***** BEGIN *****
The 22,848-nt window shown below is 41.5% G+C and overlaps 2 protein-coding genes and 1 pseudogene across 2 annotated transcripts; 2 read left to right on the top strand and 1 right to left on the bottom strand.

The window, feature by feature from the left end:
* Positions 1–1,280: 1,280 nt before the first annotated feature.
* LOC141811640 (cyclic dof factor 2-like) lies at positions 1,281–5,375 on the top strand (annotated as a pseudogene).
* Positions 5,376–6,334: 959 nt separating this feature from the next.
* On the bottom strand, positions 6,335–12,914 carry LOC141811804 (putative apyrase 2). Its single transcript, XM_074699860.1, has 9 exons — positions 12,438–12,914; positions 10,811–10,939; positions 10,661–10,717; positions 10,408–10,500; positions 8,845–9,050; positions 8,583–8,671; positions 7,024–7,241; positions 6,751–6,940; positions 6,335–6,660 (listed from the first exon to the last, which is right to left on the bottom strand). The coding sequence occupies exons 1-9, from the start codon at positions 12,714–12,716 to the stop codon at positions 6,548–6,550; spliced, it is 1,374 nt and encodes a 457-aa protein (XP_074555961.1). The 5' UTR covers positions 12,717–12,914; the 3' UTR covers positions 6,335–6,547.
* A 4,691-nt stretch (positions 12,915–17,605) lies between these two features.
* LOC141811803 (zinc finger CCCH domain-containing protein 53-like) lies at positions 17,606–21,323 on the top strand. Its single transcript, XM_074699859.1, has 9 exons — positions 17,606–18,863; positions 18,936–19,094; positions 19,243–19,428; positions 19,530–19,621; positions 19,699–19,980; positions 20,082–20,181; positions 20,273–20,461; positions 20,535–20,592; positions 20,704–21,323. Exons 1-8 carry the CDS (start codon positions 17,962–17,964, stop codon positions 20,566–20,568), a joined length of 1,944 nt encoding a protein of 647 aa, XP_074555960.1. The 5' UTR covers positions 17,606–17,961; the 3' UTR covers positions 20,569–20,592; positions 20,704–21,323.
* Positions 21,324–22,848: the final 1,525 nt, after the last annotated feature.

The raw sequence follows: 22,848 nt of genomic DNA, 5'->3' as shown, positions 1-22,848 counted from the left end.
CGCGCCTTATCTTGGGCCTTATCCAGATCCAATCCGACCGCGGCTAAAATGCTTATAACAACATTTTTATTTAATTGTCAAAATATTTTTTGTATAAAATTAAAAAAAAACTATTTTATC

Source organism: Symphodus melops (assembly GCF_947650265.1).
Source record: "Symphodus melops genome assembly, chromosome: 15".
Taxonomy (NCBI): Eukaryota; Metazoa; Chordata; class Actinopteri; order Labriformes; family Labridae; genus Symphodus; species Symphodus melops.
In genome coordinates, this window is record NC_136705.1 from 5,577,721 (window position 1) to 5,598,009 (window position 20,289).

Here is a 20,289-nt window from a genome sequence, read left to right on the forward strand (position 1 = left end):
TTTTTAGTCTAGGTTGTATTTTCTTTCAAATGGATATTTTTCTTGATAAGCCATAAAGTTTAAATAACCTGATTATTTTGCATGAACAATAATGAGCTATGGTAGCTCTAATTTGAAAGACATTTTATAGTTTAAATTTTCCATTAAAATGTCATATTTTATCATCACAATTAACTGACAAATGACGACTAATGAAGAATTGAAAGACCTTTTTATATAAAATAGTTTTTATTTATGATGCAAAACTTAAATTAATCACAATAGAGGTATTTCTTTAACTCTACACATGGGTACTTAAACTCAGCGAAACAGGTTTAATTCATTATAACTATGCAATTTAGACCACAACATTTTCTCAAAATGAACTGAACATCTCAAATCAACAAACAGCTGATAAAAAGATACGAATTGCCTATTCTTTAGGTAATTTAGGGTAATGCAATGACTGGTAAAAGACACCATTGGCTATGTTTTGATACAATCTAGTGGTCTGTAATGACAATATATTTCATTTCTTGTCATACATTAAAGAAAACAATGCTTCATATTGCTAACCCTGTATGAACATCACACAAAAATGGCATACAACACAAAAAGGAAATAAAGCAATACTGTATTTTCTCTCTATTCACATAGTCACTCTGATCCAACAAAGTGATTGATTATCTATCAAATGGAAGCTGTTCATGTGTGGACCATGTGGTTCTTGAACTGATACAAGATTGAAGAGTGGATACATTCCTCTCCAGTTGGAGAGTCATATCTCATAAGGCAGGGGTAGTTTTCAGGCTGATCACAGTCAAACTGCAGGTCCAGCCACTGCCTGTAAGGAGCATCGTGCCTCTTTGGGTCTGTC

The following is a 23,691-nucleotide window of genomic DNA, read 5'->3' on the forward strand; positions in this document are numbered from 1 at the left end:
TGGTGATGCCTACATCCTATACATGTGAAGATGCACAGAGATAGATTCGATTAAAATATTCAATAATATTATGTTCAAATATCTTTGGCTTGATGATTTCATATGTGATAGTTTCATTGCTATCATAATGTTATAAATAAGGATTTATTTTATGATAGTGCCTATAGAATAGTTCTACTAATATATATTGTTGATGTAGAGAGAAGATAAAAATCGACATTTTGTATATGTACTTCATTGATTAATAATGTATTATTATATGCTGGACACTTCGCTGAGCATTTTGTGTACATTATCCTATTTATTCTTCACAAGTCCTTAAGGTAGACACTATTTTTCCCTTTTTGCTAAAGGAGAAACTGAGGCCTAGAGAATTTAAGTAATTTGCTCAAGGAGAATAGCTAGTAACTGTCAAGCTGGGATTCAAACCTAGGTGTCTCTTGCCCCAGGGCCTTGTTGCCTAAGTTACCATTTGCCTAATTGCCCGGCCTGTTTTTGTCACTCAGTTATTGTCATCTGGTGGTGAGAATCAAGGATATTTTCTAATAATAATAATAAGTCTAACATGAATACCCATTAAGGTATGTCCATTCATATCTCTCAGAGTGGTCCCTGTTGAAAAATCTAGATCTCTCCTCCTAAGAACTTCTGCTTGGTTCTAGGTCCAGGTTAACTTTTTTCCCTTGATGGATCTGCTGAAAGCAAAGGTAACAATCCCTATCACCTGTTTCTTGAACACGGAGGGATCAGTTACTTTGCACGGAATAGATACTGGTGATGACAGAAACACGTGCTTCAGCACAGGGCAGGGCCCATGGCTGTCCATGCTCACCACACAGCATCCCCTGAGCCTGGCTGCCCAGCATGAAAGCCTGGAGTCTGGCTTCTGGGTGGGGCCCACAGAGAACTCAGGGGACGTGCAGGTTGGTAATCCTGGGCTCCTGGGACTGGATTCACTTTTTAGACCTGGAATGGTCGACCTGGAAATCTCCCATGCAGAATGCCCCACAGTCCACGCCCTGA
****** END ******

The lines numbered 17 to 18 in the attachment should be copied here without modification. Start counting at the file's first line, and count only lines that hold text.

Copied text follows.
TTTTTAGTCTAGGTTGTATTTTCTTTCAAATGGATATTTTTCTTGATAAGCCATAAAGTTTAAATAACCTGATTATTTTGCATGAACAATAATGAGCTATGGTAGCTCTAATTTGAAAGACATTTTATAGTTTAAATTTTCCATTAAAATGTCATATTTTATCATCACAATTAACTGACAAATGACGACTAATGAAGAATTGAAAGACCTTTTTATATAAAATAGTTTTTATTTATGATGCAAAACTTAAATTAATCACAATAGAGGTATTTCTTTAACTCTACACATGGGTACTTAAACTCAGCGAAACAGGTTTAATTCATTATAACTATGCAATTTAGACCACAACATTTTCTCAAAATGAACTGAACATCTCAAATCAACAAACAGCTGATAAAAAGATACGAATTGCCTATTCTTTAGGTAATTTAGGGTAATGCAATGACTGGTAAAAGACACCATTGGCTATGTTTTGATACAATCTAGTGGTCTGTAATGACAATATATTTCATTTCTTGTCATACATTAAAGAAAACAATGCTTCATATTGCTAACCCTGTATGAACATCACACAAAAATGGCATACAACACAAAAAGGAAATAAAGCAATACTGTATTTTCTCTCTATTCACATAGTCACTCTGATCCAACAAAGTGATTGATTATCTATCAAATGGAAGCTGTTCATGTGTGGACCATGTGGTTCTTGAACTGATACAAGATTGAAGAGTGGATACATTCCTCTCCAGTTGGAGAGTCATATCTCATAAGGCAGGGGTAGTTTTCAGGCTGATCACAGTCAAACTGCAGGTCCAGCCACTGCCTGTAAGGAGCATCGTGCCTCTTTGGGTCTGTC

The following is a 23,691-nucleotide window of genomic DNA, read 5'->3' on the forward strand; positions in this document are numbered from 1 at the left end: